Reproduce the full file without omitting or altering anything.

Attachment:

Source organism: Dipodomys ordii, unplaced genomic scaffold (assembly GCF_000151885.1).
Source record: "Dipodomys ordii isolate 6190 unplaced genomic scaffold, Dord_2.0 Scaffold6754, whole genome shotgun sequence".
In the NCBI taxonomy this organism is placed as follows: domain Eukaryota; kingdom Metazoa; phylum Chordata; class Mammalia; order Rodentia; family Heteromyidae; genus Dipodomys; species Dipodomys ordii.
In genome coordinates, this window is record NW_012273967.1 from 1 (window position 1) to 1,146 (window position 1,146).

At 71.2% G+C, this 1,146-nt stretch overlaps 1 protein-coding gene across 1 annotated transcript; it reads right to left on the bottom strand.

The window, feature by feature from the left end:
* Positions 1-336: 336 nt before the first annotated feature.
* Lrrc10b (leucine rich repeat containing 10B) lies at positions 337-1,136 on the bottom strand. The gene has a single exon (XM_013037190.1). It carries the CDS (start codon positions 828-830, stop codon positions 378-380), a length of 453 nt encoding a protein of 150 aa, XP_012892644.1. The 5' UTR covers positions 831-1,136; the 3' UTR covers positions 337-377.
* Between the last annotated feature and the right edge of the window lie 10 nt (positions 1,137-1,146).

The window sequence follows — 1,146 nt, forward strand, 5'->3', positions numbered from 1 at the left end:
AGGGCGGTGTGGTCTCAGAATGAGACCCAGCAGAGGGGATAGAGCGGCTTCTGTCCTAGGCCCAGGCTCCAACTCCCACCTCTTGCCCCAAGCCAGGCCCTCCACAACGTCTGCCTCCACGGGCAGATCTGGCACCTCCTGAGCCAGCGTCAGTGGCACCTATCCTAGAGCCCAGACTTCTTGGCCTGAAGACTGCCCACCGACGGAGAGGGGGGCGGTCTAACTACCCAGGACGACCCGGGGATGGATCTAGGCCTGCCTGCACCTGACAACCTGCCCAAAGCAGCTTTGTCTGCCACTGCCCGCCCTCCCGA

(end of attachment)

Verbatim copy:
Source organism: Dipodomys ordii, unplaced genomic scaffold (assembly GCF_000151885.1).
Source record: "Dipodomys ordii isolate 6190 unplaced genomic scaffold, Dord_2.0 Scaffold6754, whole genome shotgun sequence".
In the NCBI taxonomy this organism is placed as follows: domain Eukaryota; kingdom Metazoa; phylum Chordata; class Mammalia; order Rodentia; family Heteromyidae; genus Dipodomys; species Dipodomys ordii.
In genome coordinates, this window is record NW_012273967.1 from 1 (window position 1) to 1,146 (window position 1,146).

At 71.2% G+C, this 1,146-nt stretch overlaps 1 protein-coding gene across 1 annotated transcript; it reads right to left on the bottom strand.

The window, feature by feature from the left end:
* Positions 1-336: 336 nt before the first annotated feature.
* Lrrc10b (leucine rich repeat containing 10B) lies at positions 337-1,136 on the bottom strand. The gene has a single exon (XM_013037190.1). It carries the CDS (start codon positions 828-830, stop codon positions 378-380), a length of 453 nt encoding a protein of 150 aa, XP_012892644.1. The 5' UTR covers positions 831-1,136; the 3' UTR covers positions 337-377.
* Between the last annotated feature and the right edge of the window lie 10 nt (positions 1,137-1,146).

The window sequence follows — 1,146 nt, forward strand, 5'->3', positions numbered from 1 at the left end:
AGGGCGGTGTGGTCTCAGAATGAGACCCAGCAGAGGGGATAGAGCGGCTTCTGTCCTAGGCCCAGGCTCCAACTCCCACCTCTTGCCCCAAGCCAGGCCCTCCACAACGTCTGCCTCCACGGGCAGATCTGGCACCTCCTGAGCCAGCGTCAGTGGCACCTATCCTAGAGCCCAGACTTCTTGGCCTGAAGACTGCCCACCGACGGAGAGGGGGGCGGTCTAACTACCCAGGACGACCCGGGGATGGATCTAGGCCTGCCTGCACCTGACAACCTGCCCAAAGCAGCTTTGTCTGCCACTGCCCGCCCTCCCGA